The first film ever shot in Burma and presented at film festivals internationally, this was a must on my list of films to see. I’d read a lot about Burma from various sources such as Pascal Khoo Thwe’s ‘From the land of Green Ghosts’; The Stone of Heaven: Unearthing the Secret History of Imperial Green Jade by Adrian Levy, Cathy Scott-Clark; Golden Earth: Travels in Burma by Norman Lewis and some others that focused on the drug trade and the current regime.
‘Return to Burma’ is another directorial debut being shown at the Terracotta Festival and tells the story of a construction worker who returns home to Burma from a ten year spell working in Taipei to return the ashes of a friend who has died. Invited to participate in the Busan and Vancouver international film festivals, it also showed at the 36th Hong kong film festival. The Myanmar born, ethnic Chinese director Midi-Z also wrote and co-produced the film and, as he himself left Myanmar when he was 16, the transition between two countries is a very personal experience he has shared.
A small crew and equipment was sneaked into the country to avoid the restrictive regulations and 90% of the film was shot on location there. Whilst it is a fictional story, the truths are shown clearly of a country still standing still and unchanged, the work hard to come by, the struggle between wanting to stay at home with family against earning better money in places such as Taiwan and Malaysia.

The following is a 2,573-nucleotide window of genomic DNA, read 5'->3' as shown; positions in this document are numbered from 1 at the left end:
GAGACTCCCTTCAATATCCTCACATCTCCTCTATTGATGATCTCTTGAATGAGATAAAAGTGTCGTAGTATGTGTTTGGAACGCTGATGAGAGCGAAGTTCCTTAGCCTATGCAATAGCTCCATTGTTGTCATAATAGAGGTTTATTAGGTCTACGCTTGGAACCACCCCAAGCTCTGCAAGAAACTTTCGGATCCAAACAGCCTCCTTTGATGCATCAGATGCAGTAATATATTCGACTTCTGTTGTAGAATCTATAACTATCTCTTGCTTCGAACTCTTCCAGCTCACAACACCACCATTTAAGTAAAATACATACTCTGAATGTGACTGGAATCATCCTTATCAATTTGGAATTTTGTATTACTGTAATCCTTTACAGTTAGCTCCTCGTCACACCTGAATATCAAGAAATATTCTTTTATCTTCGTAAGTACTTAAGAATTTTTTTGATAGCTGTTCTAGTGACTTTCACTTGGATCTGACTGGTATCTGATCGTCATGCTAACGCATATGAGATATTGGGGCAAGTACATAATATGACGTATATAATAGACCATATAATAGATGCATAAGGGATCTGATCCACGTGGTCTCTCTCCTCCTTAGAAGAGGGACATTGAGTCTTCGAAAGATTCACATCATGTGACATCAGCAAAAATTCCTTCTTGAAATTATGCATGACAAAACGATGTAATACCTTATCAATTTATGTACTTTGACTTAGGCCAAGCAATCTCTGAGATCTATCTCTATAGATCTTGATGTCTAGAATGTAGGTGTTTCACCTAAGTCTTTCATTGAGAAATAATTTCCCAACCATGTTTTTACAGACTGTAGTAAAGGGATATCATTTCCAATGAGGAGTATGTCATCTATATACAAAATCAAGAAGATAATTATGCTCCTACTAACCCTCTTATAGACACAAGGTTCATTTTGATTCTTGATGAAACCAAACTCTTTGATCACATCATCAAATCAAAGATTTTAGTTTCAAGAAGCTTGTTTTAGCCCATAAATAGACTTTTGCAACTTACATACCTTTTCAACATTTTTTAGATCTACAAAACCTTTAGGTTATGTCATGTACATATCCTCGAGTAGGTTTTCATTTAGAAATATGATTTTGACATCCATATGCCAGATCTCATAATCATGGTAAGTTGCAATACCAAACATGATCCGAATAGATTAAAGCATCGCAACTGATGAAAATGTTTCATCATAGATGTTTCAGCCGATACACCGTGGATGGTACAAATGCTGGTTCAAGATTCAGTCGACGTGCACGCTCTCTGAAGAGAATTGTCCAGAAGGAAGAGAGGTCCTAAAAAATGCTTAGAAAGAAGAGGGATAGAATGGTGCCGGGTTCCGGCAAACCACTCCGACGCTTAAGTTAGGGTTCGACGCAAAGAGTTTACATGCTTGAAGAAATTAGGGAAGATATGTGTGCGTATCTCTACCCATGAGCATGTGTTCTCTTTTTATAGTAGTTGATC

The film has a very strong feel of being an observational documentary rather than a fiction, without music and just ambient noise,song and sound, it follows Wang Shin-hong as he talks to various countrymen about jobs and money, rying to make a decision as to whether he will return to Taipei after New Year. Long shots focuing on one element or converstaion slow the pace of the film to perhaps what he pace of life is like in Burma. Sadly it was not a pace i was able to stay awake for and I lost the thread a few times as I dozed off and it was a relief when the film ended, still undecided on his part.
I don’t think its a bad film, its just a little too slow for me and in retrospect i should have skipped this one and done the ‘UFO in her Eyes’ and the Guo Xioalu Q&A as her mastercalss in the morning (as I shall write up later) was very good and full of thoughtful observations and revelations. Ah well, we live and learn…